Inside the nation’s first and only prison radio station, where inmates use chat to ‘become better people’

Ninety miles east of Denver, Colorado, Inside Wire, the first and only statewide prison radio station, operates like any other radio station.

Jody Aguirre, an inmate at Limon Correctional Facility and one of the on-air hosts, has been in prison for three decades. His voice can be heard around the world thanks to Inside Wire, which is broadcast to all Colorado correctional facilities and streamed online to the public.

He is one of 14 inmates selected in four prisons to DJ and produce shows on the radio station, which launched in March.

Aguirre said Inside Wire gives him a chance to better himself

Although the station broadcasts 24 hours a day, each episode is taped and shown by staff and often ends on a note of encouragement.

While the radio station is supported by the prison, some critics say it is a luxury that inmates should not experience. But Aguirre said Inside Wire gives inmates like him a chance to better themselves.

“What would you rather we do in here? Beat each other up? Or make music shows and radio and help our fellow men in here and the women in here become better people?” Aguirre told CBS News.

“It shows that we are people who love and care, have compassion, remorse, remorse,” he added.

Aguirre was sentenced to life in prison in 1992 on charges including murder.

Driven to despair in solitary confinement 20 years ago, he tried to kill himself until something came over the prison radio.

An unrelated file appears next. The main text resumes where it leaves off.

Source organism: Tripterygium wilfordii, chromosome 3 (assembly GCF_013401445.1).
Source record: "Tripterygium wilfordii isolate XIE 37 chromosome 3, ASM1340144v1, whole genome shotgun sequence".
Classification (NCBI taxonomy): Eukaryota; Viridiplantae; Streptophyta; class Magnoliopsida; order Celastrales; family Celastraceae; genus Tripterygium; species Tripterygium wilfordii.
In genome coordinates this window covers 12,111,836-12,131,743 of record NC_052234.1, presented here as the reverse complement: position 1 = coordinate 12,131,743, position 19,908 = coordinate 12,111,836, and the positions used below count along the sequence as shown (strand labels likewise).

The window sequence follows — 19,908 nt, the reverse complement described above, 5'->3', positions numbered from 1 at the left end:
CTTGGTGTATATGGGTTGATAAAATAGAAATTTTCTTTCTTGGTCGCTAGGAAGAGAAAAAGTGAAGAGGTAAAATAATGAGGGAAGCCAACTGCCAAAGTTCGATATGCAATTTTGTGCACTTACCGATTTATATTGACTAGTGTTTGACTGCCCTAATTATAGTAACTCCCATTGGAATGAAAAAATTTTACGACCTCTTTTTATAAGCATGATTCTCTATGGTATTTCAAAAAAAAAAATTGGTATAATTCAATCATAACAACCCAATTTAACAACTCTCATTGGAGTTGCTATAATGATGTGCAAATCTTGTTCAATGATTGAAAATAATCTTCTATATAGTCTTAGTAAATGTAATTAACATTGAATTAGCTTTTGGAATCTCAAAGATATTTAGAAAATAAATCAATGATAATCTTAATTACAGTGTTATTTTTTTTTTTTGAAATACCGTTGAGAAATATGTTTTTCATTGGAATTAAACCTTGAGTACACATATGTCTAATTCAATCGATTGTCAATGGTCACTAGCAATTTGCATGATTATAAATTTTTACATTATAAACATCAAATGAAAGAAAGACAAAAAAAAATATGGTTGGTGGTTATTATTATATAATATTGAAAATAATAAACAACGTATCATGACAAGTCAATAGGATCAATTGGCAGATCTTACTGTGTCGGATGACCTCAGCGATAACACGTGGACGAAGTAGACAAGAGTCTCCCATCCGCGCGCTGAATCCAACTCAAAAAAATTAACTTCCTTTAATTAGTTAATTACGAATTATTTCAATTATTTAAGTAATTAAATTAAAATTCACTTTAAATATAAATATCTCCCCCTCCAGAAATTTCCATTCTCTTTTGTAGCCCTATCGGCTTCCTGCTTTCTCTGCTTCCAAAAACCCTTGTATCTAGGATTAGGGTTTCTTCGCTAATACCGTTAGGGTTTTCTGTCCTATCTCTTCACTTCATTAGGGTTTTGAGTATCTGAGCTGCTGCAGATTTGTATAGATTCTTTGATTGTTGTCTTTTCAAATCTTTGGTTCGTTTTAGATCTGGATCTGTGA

“The song ‘Don’t Give Up’ by Peter Gabriel and Kate Bush came on. All I remember is hearing those words, ‘Don’t give up, we love you,’ and I just forgot everything I did and here I am. You know, don’t I died that day,” he said.

Aguirre said just as the radio station saved his life, he hopes his work with Inside Wire will allow him to do the same for another inmate struggling with loneliness.

Inside Wire Managing Director Ryan Conarro helped launch the station in partnership with the University of Denver Prison Initiative.

“The best thing we can do when someone, when one of us does wrong, is actually work to take responsibility for it, fix it, and then move on,” Conarro said.

He wanted to build a community within the prison and build a better relationship with inmates and prison guards who work together to create the content that airs.

Programming on Inside Wire features inmates being interviewed by corrections officers and other prison staff.

Conarro said he also takes the families of crime victims and their concerns very seriously.

“If someone is going to go from doing harm to repairing that harm, that includes taking responsibility. And if the victim wants to participate or the victim’s people want to participate in that dialogue, then that’s how the person has to come out. Conarro said.

Inside Wire refers to the wire as a connection — a connection that has the power to travel 90 miles, reaching Aguirre’s daughter, Amber Baca.

She was only 11 years old when her father was arrested. Now, she listens to him first thing every Tuesday morning when his show airs.

“I’m very proud of my dad,” Baca said. “The strength that he has and the strength that he’s been able to hold on to all this time. I feel like most people would crumble, but he’s just trying and going higher and higher. That’s really important to me.”

Although he will likely never leave prison, Aguirre strives to be a better person than he was when he first entered.

“I go to my cell and I feel like I’ve accomplished something. Something every day. All you have to do is be better. It’s that simple,” Aguirre said.

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